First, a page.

Over the last few months, I’ve had the good fortune to celebrate a one-year Landedversary (our affectionate name for the anniversary of owning a home) with many of my favorite homebuyers, including Dy, Jen, and their two little ones.
You can read about Dy and Jen’s journey to homeownership in an Education Week article by Denisa R. Superville excerpted below. The couple explored various city and county programs available to teachers and first responders before deciding they were better off living long-term in their one-bedroom apartment – but then they found Landed, and they decided to give homebuying a shot. After a few months and about a dozen offers, they found their perfect place in the neighborhood that they already called home. I’m so happy and proud that our team at Landed could play a supporting role in their journey.
“Dy, a special education teacher in Sequoia Union High School District about 30 miles south of San Francisco, and her partner, Jen, 34, a police officer, used Landed to come up with the down payment to buy their $975,000 townhouse in San Francisco's Mission District. (Their surnames are being withheld to protect the home security of the police officer.)
(Jen, their littlest one, Jess, and Dy at their housewarming party)
With an annual income of about $200,000, the two still had trouble coming up with the down payment for a home in a city flush with Silicon Valley cash and where the median home price in March was $980,000.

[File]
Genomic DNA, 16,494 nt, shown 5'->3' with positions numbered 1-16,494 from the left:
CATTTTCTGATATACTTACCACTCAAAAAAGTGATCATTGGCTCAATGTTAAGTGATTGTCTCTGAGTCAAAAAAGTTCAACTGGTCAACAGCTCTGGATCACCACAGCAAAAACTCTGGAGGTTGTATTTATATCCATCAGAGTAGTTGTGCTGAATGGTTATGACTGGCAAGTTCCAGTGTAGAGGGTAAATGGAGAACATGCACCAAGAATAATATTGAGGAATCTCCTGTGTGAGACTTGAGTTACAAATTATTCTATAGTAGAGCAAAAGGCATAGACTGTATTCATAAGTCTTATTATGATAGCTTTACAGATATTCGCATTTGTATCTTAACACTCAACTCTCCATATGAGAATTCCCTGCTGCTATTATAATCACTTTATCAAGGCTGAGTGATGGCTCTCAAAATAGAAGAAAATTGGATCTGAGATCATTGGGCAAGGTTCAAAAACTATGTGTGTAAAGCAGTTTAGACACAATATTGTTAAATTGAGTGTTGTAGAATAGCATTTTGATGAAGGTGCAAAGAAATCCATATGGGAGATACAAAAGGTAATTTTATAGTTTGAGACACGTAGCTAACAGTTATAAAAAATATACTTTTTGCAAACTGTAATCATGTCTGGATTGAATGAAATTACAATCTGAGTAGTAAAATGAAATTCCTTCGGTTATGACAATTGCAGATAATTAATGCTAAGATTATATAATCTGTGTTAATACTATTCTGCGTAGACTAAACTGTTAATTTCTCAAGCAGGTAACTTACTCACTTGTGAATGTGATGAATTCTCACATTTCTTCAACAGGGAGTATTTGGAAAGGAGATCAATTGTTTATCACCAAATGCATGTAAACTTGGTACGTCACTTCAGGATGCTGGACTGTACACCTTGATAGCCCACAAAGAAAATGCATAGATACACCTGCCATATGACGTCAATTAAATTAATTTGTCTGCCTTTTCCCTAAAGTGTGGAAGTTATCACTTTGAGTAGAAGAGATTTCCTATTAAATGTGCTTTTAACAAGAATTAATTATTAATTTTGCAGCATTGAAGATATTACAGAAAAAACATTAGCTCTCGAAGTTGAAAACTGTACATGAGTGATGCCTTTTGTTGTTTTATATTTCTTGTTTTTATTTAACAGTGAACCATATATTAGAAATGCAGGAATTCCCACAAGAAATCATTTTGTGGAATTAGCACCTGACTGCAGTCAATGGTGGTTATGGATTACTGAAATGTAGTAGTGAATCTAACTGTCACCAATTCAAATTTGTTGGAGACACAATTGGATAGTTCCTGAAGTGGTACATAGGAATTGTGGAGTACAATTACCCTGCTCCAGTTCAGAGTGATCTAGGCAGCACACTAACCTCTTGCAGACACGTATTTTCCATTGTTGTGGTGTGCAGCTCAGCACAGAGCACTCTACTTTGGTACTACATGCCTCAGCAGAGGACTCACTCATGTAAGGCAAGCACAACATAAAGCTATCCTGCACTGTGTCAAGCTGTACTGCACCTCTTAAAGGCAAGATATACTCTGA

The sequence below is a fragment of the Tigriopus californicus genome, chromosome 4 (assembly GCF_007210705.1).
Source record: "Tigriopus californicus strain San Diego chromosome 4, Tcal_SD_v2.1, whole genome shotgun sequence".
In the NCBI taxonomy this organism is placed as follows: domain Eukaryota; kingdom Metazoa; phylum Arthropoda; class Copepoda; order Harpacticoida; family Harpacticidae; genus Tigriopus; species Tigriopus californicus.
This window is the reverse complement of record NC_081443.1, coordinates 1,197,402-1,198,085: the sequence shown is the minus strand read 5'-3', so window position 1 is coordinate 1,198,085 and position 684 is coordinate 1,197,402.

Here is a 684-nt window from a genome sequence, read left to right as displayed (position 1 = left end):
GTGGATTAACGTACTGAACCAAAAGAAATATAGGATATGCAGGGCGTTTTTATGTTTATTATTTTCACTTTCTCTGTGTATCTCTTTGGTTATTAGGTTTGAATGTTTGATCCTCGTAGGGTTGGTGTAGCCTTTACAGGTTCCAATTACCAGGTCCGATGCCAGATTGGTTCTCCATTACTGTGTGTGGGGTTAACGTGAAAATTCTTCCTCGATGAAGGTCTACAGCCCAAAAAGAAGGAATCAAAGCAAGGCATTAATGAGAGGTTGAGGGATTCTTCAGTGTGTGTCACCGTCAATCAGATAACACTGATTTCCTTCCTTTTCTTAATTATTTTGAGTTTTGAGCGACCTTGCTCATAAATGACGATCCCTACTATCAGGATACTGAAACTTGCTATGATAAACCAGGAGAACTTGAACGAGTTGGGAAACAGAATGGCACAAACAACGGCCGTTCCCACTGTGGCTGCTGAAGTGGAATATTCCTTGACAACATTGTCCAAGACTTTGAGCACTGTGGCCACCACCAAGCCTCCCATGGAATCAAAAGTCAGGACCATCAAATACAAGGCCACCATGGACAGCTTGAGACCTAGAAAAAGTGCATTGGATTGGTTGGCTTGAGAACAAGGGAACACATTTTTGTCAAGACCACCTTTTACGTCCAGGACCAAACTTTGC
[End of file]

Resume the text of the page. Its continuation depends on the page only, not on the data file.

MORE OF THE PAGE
‘We needed a down payment,’ Dy said. ‘We have great credit; we are super-responsible; we have secure jobs; we have secure incomes... We were great on paper for all of that. We almost have zero debt.’
The couple, who now has two children, had tried other affordable housing programs the city offered, but either fell out of the income brackets as their salaries increased or got stuck in red tape.
Until they heard about Landed, they had been resigned to staying in their $2,300 per-month one-bedroom rental – with two kids, a dog, and a cat – ‘until the walls [were] falling off,’ they said.
Even with the agreement that they must pay back the company 25 percent of the appreciation on the value of their home if they sell it, the couple said it's a worthy investment. The money will be used to help other civil servants live where they work, they said.
‘We just needed to get into the game,’ Dy said. ‘We had no access to this game that creates wealth in this country. The system is just very inequitable to people who don't come from money or have money to invest in real estate. We thought of this as investing in ourselves.’”
This story was originally published in Education Week on April 30, 2018. The author is Denisa R. Superville.